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June 17, 2016  RSS feed
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Jews will impact 2016 election – but in what way?

Jewish Press

After months of hard-fought primary battles and uncivil rhetoric, Americans finally got clarity earlier this month on which major party candidates will square off in the race for president.

Far less clear is how Jews will vote in the 2016 election, or in future ones, but whatever the role, it will have an oversized impact, said Dr. Steven Windmueller, a scholar and author who has spent years studying Jewish trends in politics.

Windmueller spoke at a forum at Congregation

Beth Shalom in Clearwater on June 8. His speech was put on by the Jewish Community Relations Council of the Jewish Federation of Pinellas & Pasco Counties, Tampa JCC & Federation, and sponsored by B’nai B’rith of Clearwater.

The Jewish impact on political life in the United States is nothing new. Since the beginning of our nation, Jews were here and involved, not only fighting in the American Revolution, but also helping finance it, Windmueller noted.

In this presidential election, Jews will once again help shape the outcome, he said, “because 85 percent of us vote. Voting is a Jewish responsibility … so American Jews are very politically engaged.”

Not only do Jews show up for elections, the percentage of money flowing from members of the Jewish community into Democratic and Republican political races is large – as much as 40 percent of all funds for Democrats and about 25 percent for Republicans.

“Only 2.4 percent of the U.S. population is Jewish, but 10 percent of the U.S. Senate is Jewish and three of the eight members of the Supreme Court are Jews,” Windmueller said.

Furthering the clout of the Jewish vote is the fact that most American Jews live in 10 states, including New York, Florida, Ohio and other key states with large electoral college voting numbers. That alone magnifies their influence over elections, he said

That might bode well for Democrats, Windmueller said, but not always, as Jews are not single-issue constituents and take sides on many issues important to them.

For the 2016 election, he said the top issues for Jews are control of the Supreme Court, Medicare and other healthcare issues, the quality of education, the climate, immigration and the security of Israel.

From election to election, Jews for years have voted in greater numbers for Democrats, but it is not a monolithic voting bloc and the percentage of the Jewish vote for Democratic and Republican presidential candidates varies from campaign to campaign.

Also, within the Orthodox community, ties to the Republican party are strong and as the Orthodox population grows, so will that clout, he said.

The other element not making it easy for Democrats to count on a large Jewish vote as in the past is the wild card of Millenials, he said. (Millenials are generally those who reached adulthood around the beginning of the 21st century) “Fifty-one percent of them are independents,” Windmueller said.

Hot issues for that generation include climate change and strong views on economic and social justice, he said, making many of them progressives. But he noted this may still not help predict how they vote.

One of the big factors is that there are extremely high negatives for both Donald Trump and Hillary Clinton, so Millenials, as well as many others, may opt for neither and the Libertarian or Green Party candidates may benefit from that.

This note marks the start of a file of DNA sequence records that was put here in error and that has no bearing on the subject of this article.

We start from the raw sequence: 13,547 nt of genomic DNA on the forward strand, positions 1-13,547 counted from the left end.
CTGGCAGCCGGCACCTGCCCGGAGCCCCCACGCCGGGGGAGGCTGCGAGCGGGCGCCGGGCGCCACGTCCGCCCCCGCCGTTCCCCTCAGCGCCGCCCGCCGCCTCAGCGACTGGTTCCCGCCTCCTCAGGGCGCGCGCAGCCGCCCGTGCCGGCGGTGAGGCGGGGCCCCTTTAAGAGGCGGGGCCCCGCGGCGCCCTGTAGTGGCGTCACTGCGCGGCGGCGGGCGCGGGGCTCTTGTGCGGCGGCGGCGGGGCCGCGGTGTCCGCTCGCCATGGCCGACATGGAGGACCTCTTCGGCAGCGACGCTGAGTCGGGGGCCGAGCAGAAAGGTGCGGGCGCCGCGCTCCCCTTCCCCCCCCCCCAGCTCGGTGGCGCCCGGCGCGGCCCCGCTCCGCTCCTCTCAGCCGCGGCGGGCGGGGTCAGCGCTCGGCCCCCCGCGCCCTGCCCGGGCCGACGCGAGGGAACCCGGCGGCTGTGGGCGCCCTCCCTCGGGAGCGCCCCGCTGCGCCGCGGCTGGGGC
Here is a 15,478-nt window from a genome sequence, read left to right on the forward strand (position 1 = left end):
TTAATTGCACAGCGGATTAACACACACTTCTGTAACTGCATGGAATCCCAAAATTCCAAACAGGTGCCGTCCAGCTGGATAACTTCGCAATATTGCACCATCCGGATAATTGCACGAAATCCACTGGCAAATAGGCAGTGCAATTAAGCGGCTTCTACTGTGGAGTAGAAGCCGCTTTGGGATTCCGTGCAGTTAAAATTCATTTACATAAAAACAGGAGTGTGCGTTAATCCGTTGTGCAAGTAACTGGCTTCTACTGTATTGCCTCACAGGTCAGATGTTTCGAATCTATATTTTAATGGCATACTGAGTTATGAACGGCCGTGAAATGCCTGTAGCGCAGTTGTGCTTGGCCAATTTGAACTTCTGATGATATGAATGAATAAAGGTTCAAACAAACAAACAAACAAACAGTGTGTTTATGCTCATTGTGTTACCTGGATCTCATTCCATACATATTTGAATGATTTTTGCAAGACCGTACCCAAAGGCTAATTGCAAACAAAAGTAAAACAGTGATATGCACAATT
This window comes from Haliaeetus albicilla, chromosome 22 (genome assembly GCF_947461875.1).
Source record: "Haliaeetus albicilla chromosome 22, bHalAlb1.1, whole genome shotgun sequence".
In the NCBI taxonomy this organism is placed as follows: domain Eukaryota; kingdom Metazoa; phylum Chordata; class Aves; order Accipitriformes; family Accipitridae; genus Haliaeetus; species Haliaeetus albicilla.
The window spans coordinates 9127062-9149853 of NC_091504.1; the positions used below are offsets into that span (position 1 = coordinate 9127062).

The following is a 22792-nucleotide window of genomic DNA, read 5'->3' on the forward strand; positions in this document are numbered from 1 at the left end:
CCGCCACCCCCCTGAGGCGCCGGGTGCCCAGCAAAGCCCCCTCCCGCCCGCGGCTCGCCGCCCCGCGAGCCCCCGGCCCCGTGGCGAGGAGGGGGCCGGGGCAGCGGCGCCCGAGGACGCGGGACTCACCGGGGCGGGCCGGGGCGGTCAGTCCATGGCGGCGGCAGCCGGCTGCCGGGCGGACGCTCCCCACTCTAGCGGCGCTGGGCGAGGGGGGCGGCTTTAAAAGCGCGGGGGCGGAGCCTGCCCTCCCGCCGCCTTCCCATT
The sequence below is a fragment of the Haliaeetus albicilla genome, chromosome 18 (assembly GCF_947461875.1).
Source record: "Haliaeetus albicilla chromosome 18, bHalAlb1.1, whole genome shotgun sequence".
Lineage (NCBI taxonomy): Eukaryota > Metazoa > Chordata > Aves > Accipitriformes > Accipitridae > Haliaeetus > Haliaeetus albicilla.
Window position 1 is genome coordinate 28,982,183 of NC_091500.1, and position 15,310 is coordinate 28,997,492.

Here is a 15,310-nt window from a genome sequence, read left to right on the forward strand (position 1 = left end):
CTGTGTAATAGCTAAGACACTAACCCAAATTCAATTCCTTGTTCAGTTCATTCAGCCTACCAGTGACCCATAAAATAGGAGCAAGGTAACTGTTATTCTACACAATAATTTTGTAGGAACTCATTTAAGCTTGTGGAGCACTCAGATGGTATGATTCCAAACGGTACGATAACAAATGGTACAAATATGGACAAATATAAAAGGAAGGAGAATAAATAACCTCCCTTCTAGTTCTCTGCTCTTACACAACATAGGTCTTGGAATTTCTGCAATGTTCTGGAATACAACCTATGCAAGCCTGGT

A common theme of the primaries this year has been the pitting of outsiders versus insiders, with many voters feeling on the outside, disconnected from the political process.

“This is a great moment to create a political revolution, but it also leads to expressions of anti- Semitism and racism and other acrimony,” he said.

Following Windmueller’s talk, the former Hebrew Union College of Los Angeles dean and author of several books on Jewish power, politics and religion, took questions from the audience of about 100 people.

One woman asked if, after this election season, civility will return to political discourse. Windmeuller did not hazard a guess, but noted “politics works when there are degrees of compromise and debate.”

He said he recently wrote a blog about hot topics among Jews:

• Is Trump a fascist? While not offering an opinion, Windmueller said, “What he has unleashed is permission for discourse outside the bounds of responsibility.”

• Will Sen. Bernie Sanders be a gracious loser to Clinton? Time will tell, he said.

• Why the influence on money in politics is growing stronger, not weaker. The Citizens United Supreme Court decision is continuing to increase the money in politics, Windmueller explained, noting that $3.5 billion was spent in the last congressional/presidential elections, and this year the total could reach $5 billion.

Members of the audience spoke of how dismaying it is that there is so much misinformation that is spread, especially online, but also on TV and in mainstream media.

Hana Cowart, who said she was one of those Millenials whose vote is hard to predict, noted that she is independent and is looking to make her decision based on a candidates’ positions on a variety of issues. She said the best way to combat misinformation “is to do your own fact-checking,” including checking out the reliability of the sources of information.

On the other hand, Bob Berman of St. Petersburg said for him there is one overriding issue this year, and that is who gets to nominate the next member of the U.S. Supreme Court.

Because of the insider versus outsider element of the race this year and the issues raised during the primaries about rules favoring the establishment candidates, Windmueller said it would not surprise him if there was reform in both parties once this election season ends.

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